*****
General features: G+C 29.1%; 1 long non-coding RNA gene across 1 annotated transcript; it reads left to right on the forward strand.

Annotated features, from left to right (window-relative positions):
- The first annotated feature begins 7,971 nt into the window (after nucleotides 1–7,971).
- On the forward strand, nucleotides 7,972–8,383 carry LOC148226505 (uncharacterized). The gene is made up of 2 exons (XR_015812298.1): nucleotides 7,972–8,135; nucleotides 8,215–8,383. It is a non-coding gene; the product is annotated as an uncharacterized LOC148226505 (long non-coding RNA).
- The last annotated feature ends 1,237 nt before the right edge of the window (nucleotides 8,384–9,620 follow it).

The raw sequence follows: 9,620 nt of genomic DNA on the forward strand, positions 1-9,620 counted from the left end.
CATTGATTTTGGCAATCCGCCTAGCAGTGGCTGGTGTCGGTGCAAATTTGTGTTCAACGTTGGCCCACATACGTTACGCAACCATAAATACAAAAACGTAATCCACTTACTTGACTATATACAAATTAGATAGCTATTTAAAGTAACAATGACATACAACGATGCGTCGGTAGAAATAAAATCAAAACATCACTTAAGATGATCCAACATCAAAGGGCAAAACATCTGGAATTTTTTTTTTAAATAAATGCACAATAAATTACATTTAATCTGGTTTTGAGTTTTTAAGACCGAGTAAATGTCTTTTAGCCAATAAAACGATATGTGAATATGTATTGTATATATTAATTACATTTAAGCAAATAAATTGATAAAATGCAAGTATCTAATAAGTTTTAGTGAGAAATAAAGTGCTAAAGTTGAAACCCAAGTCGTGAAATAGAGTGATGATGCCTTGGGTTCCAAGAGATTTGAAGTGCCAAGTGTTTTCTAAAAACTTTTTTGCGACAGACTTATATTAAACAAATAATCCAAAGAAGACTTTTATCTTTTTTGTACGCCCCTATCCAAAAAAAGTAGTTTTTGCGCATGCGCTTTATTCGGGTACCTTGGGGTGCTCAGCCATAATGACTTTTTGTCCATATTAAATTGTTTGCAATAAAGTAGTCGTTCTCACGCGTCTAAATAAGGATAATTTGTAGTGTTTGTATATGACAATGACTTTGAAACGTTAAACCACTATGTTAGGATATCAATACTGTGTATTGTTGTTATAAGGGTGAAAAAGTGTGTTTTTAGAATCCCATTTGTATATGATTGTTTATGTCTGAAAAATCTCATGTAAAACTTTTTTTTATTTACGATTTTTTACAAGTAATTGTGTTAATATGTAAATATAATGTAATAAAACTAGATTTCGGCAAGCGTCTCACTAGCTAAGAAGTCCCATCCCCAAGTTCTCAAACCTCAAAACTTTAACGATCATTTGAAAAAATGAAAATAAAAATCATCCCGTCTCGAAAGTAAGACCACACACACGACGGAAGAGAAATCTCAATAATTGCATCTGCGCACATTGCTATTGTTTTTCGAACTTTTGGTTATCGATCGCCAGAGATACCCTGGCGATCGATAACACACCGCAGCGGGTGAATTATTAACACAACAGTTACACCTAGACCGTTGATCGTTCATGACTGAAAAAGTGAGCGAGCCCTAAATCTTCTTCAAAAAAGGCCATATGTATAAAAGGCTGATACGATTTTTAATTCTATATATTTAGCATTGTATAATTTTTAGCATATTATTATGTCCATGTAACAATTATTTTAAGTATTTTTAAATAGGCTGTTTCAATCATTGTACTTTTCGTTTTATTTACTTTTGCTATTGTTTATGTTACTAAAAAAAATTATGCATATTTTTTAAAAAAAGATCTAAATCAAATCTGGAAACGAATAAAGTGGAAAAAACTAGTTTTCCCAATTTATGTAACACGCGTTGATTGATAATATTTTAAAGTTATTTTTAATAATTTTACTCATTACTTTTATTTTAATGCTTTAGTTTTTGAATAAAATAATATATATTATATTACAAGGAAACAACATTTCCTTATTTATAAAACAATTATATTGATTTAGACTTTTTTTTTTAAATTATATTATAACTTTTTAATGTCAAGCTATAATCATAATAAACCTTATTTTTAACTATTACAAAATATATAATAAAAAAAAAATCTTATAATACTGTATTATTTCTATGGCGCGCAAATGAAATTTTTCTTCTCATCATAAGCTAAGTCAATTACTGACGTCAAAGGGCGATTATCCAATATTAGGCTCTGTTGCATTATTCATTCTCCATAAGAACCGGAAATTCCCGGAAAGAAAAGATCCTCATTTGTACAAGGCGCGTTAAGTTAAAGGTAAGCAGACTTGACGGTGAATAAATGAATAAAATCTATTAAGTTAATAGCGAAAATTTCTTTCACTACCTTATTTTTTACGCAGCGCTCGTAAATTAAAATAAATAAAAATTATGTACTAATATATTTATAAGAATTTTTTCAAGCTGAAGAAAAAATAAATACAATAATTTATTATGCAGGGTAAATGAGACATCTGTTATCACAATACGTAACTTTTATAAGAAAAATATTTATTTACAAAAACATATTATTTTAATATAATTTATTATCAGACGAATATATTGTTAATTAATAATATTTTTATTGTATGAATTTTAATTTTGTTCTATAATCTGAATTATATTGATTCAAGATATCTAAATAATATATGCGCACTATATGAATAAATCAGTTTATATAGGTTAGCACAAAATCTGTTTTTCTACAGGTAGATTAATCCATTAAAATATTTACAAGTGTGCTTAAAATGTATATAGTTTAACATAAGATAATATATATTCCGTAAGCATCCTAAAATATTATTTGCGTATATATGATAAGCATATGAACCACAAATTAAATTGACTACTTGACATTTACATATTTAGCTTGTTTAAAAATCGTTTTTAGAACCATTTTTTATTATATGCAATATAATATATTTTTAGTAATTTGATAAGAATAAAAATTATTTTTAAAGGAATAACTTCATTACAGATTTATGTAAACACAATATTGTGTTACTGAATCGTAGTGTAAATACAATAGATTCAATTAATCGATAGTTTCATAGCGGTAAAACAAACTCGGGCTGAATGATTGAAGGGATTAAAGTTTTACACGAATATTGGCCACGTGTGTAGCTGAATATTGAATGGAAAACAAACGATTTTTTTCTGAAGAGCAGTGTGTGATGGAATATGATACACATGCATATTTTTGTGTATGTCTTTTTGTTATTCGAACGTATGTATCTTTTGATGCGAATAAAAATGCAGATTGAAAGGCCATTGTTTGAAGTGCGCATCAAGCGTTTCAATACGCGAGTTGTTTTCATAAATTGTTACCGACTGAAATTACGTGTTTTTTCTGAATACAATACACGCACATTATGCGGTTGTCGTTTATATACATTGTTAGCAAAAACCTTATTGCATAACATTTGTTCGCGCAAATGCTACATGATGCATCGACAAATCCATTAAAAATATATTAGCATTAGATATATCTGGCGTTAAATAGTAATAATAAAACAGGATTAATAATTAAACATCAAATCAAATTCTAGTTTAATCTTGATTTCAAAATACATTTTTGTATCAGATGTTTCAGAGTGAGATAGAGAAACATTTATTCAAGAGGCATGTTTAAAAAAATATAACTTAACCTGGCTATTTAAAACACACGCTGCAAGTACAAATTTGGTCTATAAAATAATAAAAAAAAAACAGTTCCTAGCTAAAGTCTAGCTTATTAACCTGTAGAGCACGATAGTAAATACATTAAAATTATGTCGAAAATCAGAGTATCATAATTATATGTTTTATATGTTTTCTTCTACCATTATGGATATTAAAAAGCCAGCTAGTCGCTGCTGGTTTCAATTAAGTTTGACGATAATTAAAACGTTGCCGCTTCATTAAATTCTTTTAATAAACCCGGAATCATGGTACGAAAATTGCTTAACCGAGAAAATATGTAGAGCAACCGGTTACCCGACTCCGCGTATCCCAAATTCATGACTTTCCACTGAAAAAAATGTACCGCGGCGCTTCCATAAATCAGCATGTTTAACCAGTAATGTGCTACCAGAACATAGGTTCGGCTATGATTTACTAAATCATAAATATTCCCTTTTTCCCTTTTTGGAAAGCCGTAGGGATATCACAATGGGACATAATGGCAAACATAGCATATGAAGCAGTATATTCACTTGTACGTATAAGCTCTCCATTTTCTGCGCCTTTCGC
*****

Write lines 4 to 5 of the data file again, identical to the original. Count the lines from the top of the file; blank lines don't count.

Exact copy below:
- On the forward strand, nucleotides 7,972–8,383 carry LOC148226505 (uncharacterized). The gene is made up of 2 exons (XR_015812298.1): nucleotides 7,972–8,135; nucleotides 8,215–8,383. It is a non-coding gene; the product is annotated as an uncharacterized LOC148226505 (long non-coding RNA).
- The last annotated feature ends 1,237 nt before the right edge of the window (nucleotides 8,384–9,620 follow it).